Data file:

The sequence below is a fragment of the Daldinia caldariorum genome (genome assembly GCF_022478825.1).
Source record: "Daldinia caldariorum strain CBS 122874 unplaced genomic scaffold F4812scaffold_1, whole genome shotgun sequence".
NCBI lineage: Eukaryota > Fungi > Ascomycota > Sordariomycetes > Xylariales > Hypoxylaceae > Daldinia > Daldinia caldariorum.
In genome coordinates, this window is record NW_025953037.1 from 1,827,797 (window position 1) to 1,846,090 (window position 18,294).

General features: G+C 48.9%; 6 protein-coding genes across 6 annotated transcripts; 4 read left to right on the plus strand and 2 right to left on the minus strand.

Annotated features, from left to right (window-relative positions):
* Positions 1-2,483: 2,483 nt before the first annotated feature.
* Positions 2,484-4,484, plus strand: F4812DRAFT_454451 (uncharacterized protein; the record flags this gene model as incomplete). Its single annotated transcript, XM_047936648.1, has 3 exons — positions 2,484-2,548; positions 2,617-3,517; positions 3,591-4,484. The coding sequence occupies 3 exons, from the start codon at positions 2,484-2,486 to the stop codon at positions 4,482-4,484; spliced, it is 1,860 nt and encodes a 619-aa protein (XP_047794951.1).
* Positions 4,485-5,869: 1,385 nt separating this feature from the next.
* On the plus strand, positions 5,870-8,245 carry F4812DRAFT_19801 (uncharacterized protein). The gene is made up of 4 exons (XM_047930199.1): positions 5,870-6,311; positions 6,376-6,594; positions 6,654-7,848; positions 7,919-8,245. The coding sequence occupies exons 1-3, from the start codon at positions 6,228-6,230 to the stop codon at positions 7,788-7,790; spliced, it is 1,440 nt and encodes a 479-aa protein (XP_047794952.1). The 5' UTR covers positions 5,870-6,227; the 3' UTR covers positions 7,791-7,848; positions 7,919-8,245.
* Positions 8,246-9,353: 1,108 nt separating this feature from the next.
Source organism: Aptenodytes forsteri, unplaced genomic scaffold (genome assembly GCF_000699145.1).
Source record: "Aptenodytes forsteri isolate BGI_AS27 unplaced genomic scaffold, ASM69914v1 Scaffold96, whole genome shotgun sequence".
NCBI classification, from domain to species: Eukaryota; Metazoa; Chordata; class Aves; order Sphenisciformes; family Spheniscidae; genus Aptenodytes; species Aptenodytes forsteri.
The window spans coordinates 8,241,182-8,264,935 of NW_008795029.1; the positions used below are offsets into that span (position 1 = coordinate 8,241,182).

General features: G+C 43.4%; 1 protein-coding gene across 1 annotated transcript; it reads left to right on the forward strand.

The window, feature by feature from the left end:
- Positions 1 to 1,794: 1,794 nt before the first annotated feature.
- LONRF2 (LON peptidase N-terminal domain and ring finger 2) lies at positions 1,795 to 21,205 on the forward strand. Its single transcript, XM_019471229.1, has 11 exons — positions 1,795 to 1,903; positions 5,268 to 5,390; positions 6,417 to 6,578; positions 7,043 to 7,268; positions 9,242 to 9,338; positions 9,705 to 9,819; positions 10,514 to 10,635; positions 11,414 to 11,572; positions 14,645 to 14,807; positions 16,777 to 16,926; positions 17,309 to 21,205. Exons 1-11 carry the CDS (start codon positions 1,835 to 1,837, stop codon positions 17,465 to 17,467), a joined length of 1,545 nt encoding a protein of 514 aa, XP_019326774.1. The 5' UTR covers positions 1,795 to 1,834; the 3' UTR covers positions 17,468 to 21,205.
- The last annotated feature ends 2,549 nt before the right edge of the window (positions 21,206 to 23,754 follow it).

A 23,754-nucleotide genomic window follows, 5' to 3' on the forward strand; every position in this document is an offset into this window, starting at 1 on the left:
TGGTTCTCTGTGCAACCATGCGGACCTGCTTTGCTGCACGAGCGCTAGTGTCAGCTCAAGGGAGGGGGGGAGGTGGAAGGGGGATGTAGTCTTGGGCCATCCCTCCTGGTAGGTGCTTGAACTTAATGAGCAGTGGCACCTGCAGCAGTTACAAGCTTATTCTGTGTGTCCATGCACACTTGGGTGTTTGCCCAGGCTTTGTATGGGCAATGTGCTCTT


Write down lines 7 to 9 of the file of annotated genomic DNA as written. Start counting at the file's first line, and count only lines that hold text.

* Positions 1-2,483: 2,483 nt before the first annotated feature.
* Positions 2,484-4,484, plus strand: F4812DRAFT_454451 (uncharacterized protein; the record flags this gene model as incomplete). Its single annotated transcript, XM_047936648.1, has 3 exons — positions 2,484-2,548; positions 2,617-3,517; positions 3,591-4,484. The coding sequence occupies 3 exons, from the start codon at positions 2,484-2,486 to the stop codon at positions 4,482-4,484; spliced, it is 1,860 nt and encodes a 619-aa protein (XP_047794951.1).
* Positions 4,485-5,869: 1,385 nt separating this feature from the next.